Dutch to establish spot from which MH17 missile was fired soon
Dutch and international criminal investigators will "within months" establish the spot from where the missile that downed Malaysia Airlines flight MH17 was fired, prosecutors said Friday.
A joint investigations team "expects to deliver judicial proof" of what type of BUK rocked was used "as well as pinpoint the position from where MH17 was shot down, before the second half of this year," chief investigator Fred Westerbeke said.
All 298 passengers and crew -- the majority of them Dutch -- died when the plane was shot down with a Russian-made BUK anti-aircraft missile over war-torn eastern Ukraine on July 17, 2014.
Officials with the Dutch Safety Board (OVV) concluded last year in their investigation that the Boeing 777 was hit by a BUK fired from rebel-held territory, but did not give precise details nor definitively say who was responsible.
A separate criminal investigation is underway by a Dutch-led investigations team which also includes officials from Australia, Belgium, Malaysia and Ukraine.
- 'No launch images' -
In a letter to relatives published by Dutch media on Friday, Westerbeke said there were no film or video images of the actual missile launch.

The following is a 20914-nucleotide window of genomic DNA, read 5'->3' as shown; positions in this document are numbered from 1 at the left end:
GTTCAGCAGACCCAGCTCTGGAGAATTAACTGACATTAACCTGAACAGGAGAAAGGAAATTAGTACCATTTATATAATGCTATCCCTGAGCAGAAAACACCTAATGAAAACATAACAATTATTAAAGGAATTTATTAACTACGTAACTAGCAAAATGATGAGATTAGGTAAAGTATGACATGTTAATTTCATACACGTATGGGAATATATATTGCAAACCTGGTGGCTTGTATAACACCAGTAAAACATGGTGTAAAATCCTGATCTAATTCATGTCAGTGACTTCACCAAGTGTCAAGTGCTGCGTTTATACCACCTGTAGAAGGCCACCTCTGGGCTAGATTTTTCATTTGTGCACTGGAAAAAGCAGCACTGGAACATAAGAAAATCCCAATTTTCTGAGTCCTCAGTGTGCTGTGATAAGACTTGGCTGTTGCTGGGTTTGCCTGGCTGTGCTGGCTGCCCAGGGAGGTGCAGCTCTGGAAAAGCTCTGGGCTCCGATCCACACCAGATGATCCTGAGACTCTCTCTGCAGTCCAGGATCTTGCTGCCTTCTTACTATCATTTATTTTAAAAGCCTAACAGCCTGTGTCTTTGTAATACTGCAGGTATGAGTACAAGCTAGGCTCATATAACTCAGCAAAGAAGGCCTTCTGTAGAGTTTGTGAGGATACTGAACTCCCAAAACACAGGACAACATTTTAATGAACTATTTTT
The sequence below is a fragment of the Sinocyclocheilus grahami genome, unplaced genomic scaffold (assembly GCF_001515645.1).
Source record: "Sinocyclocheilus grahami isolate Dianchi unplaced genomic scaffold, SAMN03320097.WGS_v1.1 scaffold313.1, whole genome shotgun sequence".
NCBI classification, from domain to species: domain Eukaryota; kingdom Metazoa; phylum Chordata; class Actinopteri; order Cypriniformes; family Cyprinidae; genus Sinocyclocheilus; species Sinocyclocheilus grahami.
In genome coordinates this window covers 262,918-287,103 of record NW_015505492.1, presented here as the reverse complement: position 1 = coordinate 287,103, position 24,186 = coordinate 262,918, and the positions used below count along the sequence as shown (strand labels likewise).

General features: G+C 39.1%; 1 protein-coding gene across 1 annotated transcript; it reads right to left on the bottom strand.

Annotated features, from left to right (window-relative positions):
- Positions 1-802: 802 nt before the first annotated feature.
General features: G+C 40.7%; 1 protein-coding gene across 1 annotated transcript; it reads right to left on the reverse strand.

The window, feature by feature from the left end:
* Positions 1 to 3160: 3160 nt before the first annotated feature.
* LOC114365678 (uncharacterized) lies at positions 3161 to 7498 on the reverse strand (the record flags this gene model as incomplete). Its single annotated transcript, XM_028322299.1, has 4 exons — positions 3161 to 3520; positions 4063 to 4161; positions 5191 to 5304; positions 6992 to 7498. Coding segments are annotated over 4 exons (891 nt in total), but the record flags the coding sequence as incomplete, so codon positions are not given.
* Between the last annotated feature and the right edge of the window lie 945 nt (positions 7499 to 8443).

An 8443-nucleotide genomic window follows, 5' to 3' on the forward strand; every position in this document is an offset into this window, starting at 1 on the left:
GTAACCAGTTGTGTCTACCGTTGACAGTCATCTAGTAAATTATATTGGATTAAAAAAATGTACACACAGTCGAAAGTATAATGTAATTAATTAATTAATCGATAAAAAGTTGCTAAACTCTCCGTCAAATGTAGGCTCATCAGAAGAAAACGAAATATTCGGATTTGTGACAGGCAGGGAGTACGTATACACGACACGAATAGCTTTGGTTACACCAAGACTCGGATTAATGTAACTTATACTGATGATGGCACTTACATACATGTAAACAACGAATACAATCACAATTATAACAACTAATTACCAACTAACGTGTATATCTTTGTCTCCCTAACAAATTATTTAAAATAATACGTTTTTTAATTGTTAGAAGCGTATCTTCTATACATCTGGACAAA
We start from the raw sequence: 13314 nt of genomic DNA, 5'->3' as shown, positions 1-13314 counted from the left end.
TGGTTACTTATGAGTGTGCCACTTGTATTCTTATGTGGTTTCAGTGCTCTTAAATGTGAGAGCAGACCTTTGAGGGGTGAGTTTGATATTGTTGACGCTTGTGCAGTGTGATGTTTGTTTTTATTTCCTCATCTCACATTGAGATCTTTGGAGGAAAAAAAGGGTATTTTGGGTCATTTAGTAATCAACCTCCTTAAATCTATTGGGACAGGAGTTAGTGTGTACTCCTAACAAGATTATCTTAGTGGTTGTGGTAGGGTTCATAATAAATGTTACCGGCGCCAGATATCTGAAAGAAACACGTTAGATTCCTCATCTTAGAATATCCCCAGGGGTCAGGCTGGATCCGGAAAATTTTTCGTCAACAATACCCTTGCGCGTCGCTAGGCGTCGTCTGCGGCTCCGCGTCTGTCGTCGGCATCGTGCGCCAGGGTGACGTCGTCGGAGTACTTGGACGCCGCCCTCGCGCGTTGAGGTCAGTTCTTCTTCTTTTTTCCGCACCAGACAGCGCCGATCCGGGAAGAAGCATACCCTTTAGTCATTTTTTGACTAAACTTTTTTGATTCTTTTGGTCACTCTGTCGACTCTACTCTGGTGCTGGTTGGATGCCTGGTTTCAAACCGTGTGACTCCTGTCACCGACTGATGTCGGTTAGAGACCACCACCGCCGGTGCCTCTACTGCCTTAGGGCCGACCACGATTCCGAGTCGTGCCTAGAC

"There are also no satellite images as a result of cloud cover" on the day over the area in war-ravaged eastern Ukraine, the Dutch Public Prosecution services officer told victims' families.
Relatives last month urged the Dutch government to launch a global campaign to obtain primary radar images which may help pinpoint who fired the missile.
But Westerbeke wrote that Ukraine did not have the data and that investigators were still "in talks" with Moscow for their primary radar images, while the United States has handed over its radar data.
Investigators "are looking in which form the confidential American information can be used in a criminal investigation," said Westerbeke.
Russian aviation authorities earlier this month told victims' families in a separate letter that they had handed over primary radar data to the OVV and "still keeps the data and is ready to re-submit it to relevant authorised organisations."
Westerbeke's letter added that finding and prosecuting those responsible "could take a long time," similar to that of those responsible for the Lockerbie bombing in 1988.
It took years to prosecute two suspects and sentence a single man involved in the bombing of Pan Am flight 103, which crashed over the Scottish town in December 1988, killing 259 passengers and crew onboard and 11 people on the ground.
There were two options for the prosecution and sentencing of those responsible, said Westerbeke: either on a national level by one of the countries investigating the incident, or by setting up an international tribunal.
This decision will eventually be determined by the criminal probe's results.
The results will "clarify where the suspects live, what nationality they have and where they could best be prosecuted," Westerbeke said.
Relatives of the MH17 disaster are to be further briefed on Westerbeke's letter a meeting early next month.
© 2016 AFP